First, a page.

The history of mining in the area has created significant environmental concerns. In particular, several creeks downstream of mining activities exhibit elevated selenium concentrations in water as well as in the tissue of fish and fish eggs. However, the lack of human presence at the reclaimed mine sites has created a unique wildlife refuge for species such as grizzly bear and bighorn sheep. Unique local climate conditions contribute to the unusually high biodiversity of the Cardinal Divide; Chinooks occur through a narrow wind corridor that passes through the area and provides an additional refuge for overwintering wildlife. Grizzly bears use these reclaimed mine sites to forage for food and as a safe haven from human-caused mortality, and some research shows that the grizzly bear population has increased in this area between 2004 and 2014.
The bighorn sheep populations using the reclaimed mine have been a source herd for the translocation of 450 sheep to recover populations in the US and Alberta since 1985. The reclaimed mine sites offer an opportunity for research, education, and interpretation given their extensive use by wildlife. The coalition would like to retain these benefits amidst the damaging activities of coal mining that have affected the area. Retaining this area as an important wildlife habitat will require thoughtful access management planning and restrictions of damaging forms of high-impact recreation.
Off-highway vehicle (OHV) use in this area has already created significant scars on the landscape; rutted, eroded, and braided trails have carved up sensitive alpine areas and re-routed alpine streams. OHVs can impact wildlife behaviour, damage sensitive vegetation, and decrease water quality by increasing sediment runoff into streams. Although no designated OHV trails lead into Whitehorse Wildland, certain trails in the vicinity of the park allow motorists access to the park if they divert from the designated trail — which many do. The coalition is concerned that the current amount of trail access in the area negatively impacts the ecological values of the park and surrounding area, and would like to see the number of trails reduced, as well as limiting motorized access to well below science-based thresholds, and restricted only to areas that can withstand these pressures.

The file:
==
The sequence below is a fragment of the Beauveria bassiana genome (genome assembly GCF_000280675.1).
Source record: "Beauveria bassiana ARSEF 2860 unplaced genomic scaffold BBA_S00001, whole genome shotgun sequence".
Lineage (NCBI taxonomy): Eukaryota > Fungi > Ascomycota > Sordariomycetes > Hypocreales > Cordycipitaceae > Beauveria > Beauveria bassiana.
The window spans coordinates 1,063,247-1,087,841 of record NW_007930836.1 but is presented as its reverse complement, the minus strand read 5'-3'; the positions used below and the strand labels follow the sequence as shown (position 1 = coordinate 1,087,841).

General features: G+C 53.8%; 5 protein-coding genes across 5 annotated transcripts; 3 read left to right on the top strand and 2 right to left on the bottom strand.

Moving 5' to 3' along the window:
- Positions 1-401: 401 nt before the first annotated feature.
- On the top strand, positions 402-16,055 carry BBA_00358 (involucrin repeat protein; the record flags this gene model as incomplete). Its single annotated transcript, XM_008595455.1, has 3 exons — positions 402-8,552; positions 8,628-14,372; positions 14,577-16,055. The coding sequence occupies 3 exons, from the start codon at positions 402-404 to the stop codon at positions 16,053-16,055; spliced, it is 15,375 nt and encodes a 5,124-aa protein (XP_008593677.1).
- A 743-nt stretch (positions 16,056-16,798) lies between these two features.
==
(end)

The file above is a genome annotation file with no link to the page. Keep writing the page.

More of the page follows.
In August of 2022, a few members of the coalition attended a trails meeting hosted by Teck, the company that operates the Cheviot Coal Mine. The meeting provided an opportunity for the group to learn and engage with Teck’s access management in the region. The meeting was heavily skewed towards OHV users hoping for more trail access, and no time was allotted to discuss trail management from the perspective of preserving the environment. The coalition penned a letter to Teck in October of 2022 outlining the ecological importance of the area, and asking for critical examination of all existing and historical human access in the area.
Specifically, the group requested that:
The coalition plans to engage in upcoming land-use planning for the area to push for responsible stewardship and management.
Stewardship of Whitehorse Wildland Park began in 1991 by Alison Dinwoodie (recipient of AWA’s 2012 Wilderness Defenders Award) in collaboration with the Alberta Native Plant Council (ANPC). Alison continued her work as steward until the past decade when this role was passed on to Kristen Andersen at the ANPC. Stewardship has involved several site visits to identify concerns, reporting to Alberta Parks, regular attendance to annual trails meetings, regular engagement with the mine and regulators involved in land-use planning, and ongoing efforts to promote education about the area’s conservation value. Alison led a team of volunteer botanists to develop a book on the Wildflowers of Whitehorse Wildland Provincial Park, which is available from the ANPC website.
Beth McCallum has conducted a Breeding Bird Survey along the Grave Flats Road from the Whitehorse campground up and over the Cardinal Divide to the Grave Flats since 1993. For the most part this route travels through Subalpine and Upper Foothills habitat but it does cross the Cardinal Divide and is one of the few Breeding Bird Surveys in Alberta that includes alpine habitat. Beth says it is always a pleasure to emerge from the dense coniferous forest of the Subalpine to the open and expansive alpine vistas of the Cardinal Divide. The clear song of a male mountain bluebird singing, and a flash of electric blue as he takes flight is a delightful welcome to this unique environment and always draws you back.
Building on the work that has been conducted by coalition members as well as others before us, the coalition intends to continue this important stewardship work. The Cardinal Divide is such a special place in Alberta for rare biodiversity and species at risk. Just like the other wild spaces in Alberta, responsible and thoughtful stewardship will be needed to maintain the area and its many values.